The law was later amended, broadening the definition of “photo ID” to include, for instance, a student or employee ID from an institute of higher learning, as long as that ID carried an expiration date – but the geniuses in Harrisburg later discovered that nearly 90 percent of the state’s universities issue IDs without an expiration date. In any event, PennDOT remains ground zero for getting those photo IDs, but nine counties don’t have a PennDOT office (which is a problem, because, by definition, the aggrieved voter doesn’t drive), another 13 counties have offices that are open only one day a week, and the urban counties typically have long waits (as this persistent woman recently found out, after waiting four hours).
Actually, that’s how the GOP’s voter suppression law was intended to work – by not working. Somewhere between 100,000 and 500,000 registered voters are potentially disenfranchised by the law, yet, according to the state’s own testimony last Thursday, less than 10,000 of those voters have been properly sorted out by PennDOT. The rules keep changing, citizen groups keep rewriting their advice manuals, and Knorr himself said in court the state “could probably do better” if given more time. But the law didn’t lay out a long time line. Quite the opposite. It was specifically enacted to screw with this particular election and suppress voters who were likely to support President Obama.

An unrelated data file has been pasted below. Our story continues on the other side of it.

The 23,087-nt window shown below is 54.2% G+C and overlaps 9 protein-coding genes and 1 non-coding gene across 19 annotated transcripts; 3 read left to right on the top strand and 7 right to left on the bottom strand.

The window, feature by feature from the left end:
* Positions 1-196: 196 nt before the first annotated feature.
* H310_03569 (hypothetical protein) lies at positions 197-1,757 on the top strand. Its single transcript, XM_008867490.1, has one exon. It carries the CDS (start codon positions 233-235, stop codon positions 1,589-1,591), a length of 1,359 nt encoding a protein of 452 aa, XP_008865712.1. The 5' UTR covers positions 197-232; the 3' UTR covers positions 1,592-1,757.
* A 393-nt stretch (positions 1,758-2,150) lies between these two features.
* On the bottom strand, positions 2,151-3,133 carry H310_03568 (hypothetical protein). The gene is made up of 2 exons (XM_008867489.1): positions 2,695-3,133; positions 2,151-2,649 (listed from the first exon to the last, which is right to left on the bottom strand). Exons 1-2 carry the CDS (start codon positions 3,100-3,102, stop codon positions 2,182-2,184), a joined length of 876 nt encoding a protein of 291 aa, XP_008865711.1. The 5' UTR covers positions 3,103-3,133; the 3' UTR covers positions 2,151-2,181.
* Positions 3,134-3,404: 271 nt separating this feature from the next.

What’s really farcical is that, even now, the governing GOP is clinging to its discredited talking points. In court Thursday, state lawyer Alfred Putnam said that the law was passed last March in order to address the “declining confidence in our electoral system” – a reference to the GOP’s warnings about voter fraud, especially the people who show up at the polls impersonating registered voters. Hence the supposed need for photo IDS, to discourage those impersonators.
….Yet the state admitted this summer – in writing, in a court document – that it has no evidence whatsoever of anyone in Pennsylvania trying to impersonate a registered voter: “There have been no investigations and prosecutions of in-person voter fraud in Pennsylvania . . . (The state) will not offer any evidence that in-person voter fraud has in fact occurred in Pennsylvania.”
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